A new form of public art presented by the Canada Council
ART AND COMMUNITY: Collages like this, by the late photographer Romus Broadway, will soon be flying banners in the streets near the Princeton Arts Council.
By Anne Levin
The Princeton Arts Council (ACP) has sponsored numerous pieces of public art in recent months, mostly in the form of murals. Thanks to a resolution passed by Princeton Council last week, the CPA plans to add 20 4ft by 2ft banners to the mix, on poles along Paul Robeson Place, John Street, Birch Avenue and Witherspoon Street .
These vinyl banners are digital representations of collages made by photographer and historian Romus Broadway, a beloved figure in the Witherspoon-Jackson community who died two years ago. Broadway was known for the collages he made of many events at Princeton, in particular
involving residents of the Witherspoon-Jackson neighborhood. They come from a collection acquired from his family by Princeton University, which gave the ACP 20 collages in digital format that were used to create the banners.
“We’ve exhibited his collages here in our gallery every summer for about eight years,” said CAP Executive Director Adam Welch, “usually during the annual Joint Effort Safe Streets program. Me being relatively new to the neighborhood and trying to get involved [Welch joined the ACP in September 2020]it was something that really interested me.
Last month, the CPA held a “Naming Party” to help identify the friends, family and neighbors depicted in the Broadway collages. The event was co-sponsored by the Joint Effort Safe Streets program, the Witherspoon-Jackson Historical and Cultural Society, and the Witherspoon-Jackson Neighborhood Association. “We invited the neighbors in,” Welch said. “We saw this real sense of pride and honor, and we wanted to be able to uplift everyone, not just the people who came to the event. We wanted a piece of public art that showcased the art , but also brought the community together.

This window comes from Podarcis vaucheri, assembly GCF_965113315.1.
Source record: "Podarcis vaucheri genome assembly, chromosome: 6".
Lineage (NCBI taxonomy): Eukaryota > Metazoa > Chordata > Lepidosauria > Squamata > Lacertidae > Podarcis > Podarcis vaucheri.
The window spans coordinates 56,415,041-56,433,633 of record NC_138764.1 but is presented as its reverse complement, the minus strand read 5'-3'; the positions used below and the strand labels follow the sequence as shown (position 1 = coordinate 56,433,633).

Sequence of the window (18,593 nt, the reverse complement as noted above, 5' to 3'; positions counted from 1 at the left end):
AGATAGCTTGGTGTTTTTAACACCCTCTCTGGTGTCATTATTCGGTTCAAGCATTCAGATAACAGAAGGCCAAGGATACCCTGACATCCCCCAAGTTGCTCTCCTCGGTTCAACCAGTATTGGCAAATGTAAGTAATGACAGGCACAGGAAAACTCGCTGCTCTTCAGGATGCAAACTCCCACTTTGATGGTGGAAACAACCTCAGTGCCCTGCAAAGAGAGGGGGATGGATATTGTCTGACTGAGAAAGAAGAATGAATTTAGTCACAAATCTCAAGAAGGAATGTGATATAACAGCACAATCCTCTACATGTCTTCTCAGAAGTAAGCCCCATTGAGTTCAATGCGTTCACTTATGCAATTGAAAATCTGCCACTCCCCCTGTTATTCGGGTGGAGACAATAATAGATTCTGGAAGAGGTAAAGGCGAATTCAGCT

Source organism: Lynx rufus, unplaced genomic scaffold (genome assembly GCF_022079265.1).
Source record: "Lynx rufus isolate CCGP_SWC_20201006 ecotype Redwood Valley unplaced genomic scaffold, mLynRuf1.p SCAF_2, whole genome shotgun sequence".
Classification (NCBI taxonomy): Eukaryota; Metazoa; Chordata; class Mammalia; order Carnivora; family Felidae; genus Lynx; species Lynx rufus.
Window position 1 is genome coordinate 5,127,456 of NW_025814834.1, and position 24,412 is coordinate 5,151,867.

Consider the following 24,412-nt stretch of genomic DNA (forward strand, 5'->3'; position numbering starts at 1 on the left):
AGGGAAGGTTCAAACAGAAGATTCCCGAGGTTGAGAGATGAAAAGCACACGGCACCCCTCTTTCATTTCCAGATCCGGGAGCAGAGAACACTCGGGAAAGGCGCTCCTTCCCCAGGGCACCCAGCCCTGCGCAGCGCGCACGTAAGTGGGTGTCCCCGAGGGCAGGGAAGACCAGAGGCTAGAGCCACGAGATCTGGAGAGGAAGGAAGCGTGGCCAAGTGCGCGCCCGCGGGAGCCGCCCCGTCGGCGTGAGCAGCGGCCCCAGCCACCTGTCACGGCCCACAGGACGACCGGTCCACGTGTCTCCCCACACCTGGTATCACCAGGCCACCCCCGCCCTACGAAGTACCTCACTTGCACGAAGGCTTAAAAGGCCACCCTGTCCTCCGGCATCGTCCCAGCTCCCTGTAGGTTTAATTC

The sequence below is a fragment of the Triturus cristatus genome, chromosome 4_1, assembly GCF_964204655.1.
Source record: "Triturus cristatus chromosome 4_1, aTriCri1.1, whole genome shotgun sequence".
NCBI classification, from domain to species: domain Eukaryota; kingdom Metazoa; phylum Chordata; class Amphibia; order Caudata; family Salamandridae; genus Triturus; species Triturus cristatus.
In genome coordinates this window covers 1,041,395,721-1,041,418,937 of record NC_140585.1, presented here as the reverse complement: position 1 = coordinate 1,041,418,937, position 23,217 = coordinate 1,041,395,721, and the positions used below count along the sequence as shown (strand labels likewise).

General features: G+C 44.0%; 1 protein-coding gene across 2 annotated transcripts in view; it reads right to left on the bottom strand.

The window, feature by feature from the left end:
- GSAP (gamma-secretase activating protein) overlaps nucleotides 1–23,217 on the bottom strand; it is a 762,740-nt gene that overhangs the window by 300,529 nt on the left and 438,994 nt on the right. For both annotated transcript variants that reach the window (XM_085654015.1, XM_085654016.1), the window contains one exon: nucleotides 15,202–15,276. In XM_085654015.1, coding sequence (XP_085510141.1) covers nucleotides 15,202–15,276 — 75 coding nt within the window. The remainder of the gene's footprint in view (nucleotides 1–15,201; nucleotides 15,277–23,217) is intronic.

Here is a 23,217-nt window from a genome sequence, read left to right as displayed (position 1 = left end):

Welch pointed out that collages aren’t just snapshots pasted on paper. Broadway manipulated, cut and arranged them, taking into account the history of the neighborhood. “We see them not only as works of art, but also as a kind of documentation of the ongoing history and conversation with the people of the neighborhood,” he said. “There are all kinds of playful connections you can make in these collages. You’ll see Malcolm X, James Brown and others in newspaper clippings, as well as images of local residents.
Having art displayed on banners “is a very visible way to do that and one that will lead people down a path. We encouraged outdoor exploration,” Welch said. “We want to bring people outside, have them walk around, see and think about art, and come together as a community. People can look at these great collages and see the funny and dated old photos and clothes; ancient rituals such as Tom Thumb’s wedding; identify people they recognize; and reminisce.
Welch, ACP Artistic Director Maria Evans and others reached out to Shirley Satterfield, John Bailey, Lance Liverman, Leighton Newlin, “and other community dignitaries, including the Broadway family,” said Welch, when creating the banners. “There was this wonderful back and forth,” he said. “You could see how deeply meaningful these collages were to the community. They are the testimony of a neighborhood that has changed radically over the decades, and from year to year. So there’s a sense of nostalgia, but also a sense of memory and bringing people together in the present.
The project still requires final approval from Verizon and PSE&G, owners of the poles. Once cleared, the banners will stay up for six months, “unless there’s a mad rush to keep them up,” Welch said.
He is particularly pleased that the CPA has worked with other local organizations to make this happen. “It’s great to be able to do something together that is both artistic and instills pride in the community,” he said. “We hope to create more partnerships, so we have all these organizations helping each other to make this possible. That’s what it’s about.